Westmark is a German-based company specialising in kitchen utensils. Hence it is not surprising that they specifically created this tool for lefties.
For me, it is also great to know that by making these products by moulding metal and plastics the company is sticking to strict environmental laws. Hence I know that it was made responsibly to the environment and employees.
Made in Germany, from $11. Buy on amazon.com.
Yes, even the ruler is running its number from the wrong side, for us, left-handers. This aluminium ruler is perfect to see the difference. It is designed for both, left and right-handed users, and you can see the difference.
I really like this ruler for several reasons:
Firstly, it is really sturdy and will last a very long time. Aluminium is so much stronger than the plastic used in the majority of other rulers.
Secondly, Wedo designed it very well. It has a grip for easy movement on the top. It raises in the middle along the ridge, and it even has rubber inserts to give it stability.
And lastly, it is great to see that this product considers both types of users. It is not exclusive but inclusive. Hence the whole family can use the same ruler.
Made in Germany, from $21.
If you know a ‘manly and beardy’ ‘leftie’ this could be a good one for him.
Handmade in the UK by one of the oldest companies in Kent, who also happened to be the experts in brushes.
This wooden beard brush is specially cut to ease up the pressure on your elbow due to that awkward angle when one needs to brush his beard.
But the key to left-handed aid is the shaped natural boar bristles to improve brushing performance.
I also like the box that is quite useful to have when giving it as a gift and the handy branded bag ads a touch of heritage and protects his things from the oily brush (which naturally happens with frequent use).
Made in England, around €26. Learn more on kentbrushes.com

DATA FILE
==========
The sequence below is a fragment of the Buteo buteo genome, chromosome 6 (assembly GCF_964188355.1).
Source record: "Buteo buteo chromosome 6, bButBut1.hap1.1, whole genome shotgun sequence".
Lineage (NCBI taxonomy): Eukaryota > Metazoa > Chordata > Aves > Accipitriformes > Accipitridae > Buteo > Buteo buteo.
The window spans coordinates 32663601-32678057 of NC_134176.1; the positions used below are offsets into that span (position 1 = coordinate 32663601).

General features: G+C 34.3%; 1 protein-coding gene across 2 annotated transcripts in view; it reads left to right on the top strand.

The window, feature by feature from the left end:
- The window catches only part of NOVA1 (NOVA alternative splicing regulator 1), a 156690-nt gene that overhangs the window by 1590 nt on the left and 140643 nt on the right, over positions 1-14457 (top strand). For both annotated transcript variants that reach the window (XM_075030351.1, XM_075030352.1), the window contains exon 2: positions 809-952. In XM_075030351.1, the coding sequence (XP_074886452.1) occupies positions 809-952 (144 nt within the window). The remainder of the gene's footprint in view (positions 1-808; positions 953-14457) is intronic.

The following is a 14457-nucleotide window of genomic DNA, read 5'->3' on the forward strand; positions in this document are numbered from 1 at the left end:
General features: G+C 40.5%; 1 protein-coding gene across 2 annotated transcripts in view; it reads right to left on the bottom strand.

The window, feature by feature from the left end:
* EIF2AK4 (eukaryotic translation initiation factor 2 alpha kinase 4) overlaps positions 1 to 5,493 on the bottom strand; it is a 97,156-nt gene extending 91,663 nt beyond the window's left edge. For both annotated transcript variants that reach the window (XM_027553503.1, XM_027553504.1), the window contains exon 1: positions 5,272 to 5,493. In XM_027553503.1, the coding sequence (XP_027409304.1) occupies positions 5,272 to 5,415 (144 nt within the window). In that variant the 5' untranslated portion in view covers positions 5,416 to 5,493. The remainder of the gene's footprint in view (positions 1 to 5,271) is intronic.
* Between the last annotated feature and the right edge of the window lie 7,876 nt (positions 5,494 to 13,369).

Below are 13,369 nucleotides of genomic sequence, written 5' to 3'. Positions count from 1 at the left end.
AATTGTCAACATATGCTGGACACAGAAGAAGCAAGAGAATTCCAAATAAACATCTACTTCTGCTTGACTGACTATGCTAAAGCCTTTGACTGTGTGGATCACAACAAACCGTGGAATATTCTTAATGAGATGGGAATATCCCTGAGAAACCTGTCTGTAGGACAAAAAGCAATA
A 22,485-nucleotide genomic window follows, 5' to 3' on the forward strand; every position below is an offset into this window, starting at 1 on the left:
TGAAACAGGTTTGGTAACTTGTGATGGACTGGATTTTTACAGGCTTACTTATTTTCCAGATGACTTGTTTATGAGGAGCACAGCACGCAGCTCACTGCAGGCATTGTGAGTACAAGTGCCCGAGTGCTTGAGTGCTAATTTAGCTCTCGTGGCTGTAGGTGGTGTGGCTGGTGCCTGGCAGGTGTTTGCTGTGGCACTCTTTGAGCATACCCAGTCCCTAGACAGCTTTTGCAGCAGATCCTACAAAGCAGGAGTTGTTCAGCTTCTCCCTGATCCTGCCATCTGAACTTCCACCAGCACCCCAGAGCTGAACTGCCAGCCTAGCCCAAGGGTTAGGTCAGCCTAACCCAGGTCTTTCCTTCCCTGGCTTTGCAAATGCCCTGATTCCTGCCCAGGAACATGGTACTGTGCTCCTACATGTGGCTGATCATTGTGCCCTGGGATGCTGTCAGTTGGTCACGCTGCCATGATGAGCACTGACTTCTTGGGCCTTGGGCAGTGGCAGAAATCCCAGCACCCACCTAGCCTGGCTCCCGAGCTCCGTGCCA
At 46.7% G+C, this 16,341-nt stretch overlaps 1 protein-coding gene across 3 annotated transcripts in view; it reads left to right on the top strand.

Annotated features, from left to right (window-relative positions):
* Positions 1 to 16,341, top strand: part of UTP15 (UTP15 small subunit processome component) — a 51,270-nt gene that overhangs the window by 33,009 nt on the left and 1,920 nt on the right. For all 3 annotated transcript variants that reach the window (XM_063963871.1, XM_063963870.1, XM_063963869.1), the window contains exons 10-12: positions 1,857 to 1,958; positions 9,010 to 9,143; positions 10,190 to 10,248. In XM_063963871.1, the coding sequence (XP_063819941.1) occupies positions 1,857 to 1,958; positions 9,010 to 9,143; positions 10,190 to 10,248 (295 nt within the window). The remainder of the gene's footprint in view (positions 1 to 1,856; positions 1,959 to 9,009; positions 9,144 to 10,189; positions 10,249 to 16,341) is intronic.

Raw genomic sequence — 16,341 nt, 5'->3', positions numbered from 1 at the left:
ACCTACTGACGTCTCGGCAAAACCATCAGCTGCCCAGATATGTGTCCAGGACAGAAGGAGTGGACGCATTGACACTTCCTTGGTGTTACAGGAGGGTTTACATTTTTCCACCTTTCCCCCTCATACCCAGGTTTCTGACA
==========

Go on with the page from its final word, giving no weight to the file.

It is not obvious, but left-handed people wear their wristwatch on the right hand. And that poses a problem when one needs to adjust or wing up their watch. Unless you have a third hand, it is simply not possible without taking the watch off your wrist.
Some watchmakers do offer a solution – by placing a crown and key buttons on the left side of the watch. This way, you now can make your adjustments with the left hand.
I personally like Sinn EZM 13 diving watch. It is actually made this way to ease up a pressure on your hand when diving, but such design works for lefties too.
Made in Germany, from €2,430.
It is quite amusing to watch when left-handed musicians play the ‘normal’ guitar – they flip it upside down. I could not find any royalty-free picture to share, but if you google it and you will see what I mean.
Lefties can learn to play the ‘ordinary’ guitar, especially if they start learning it from scratch. But it is not for everyone. Some left-handed people really struggle using the usual guitar set up. Hence musical instrument makers do make left-handed models. The choice of styles is not as wide, but the options are there.
If I have to recommend, check GEWA classical guitars. They use European makers for some of their models, including this one.
Made in Europe, €266.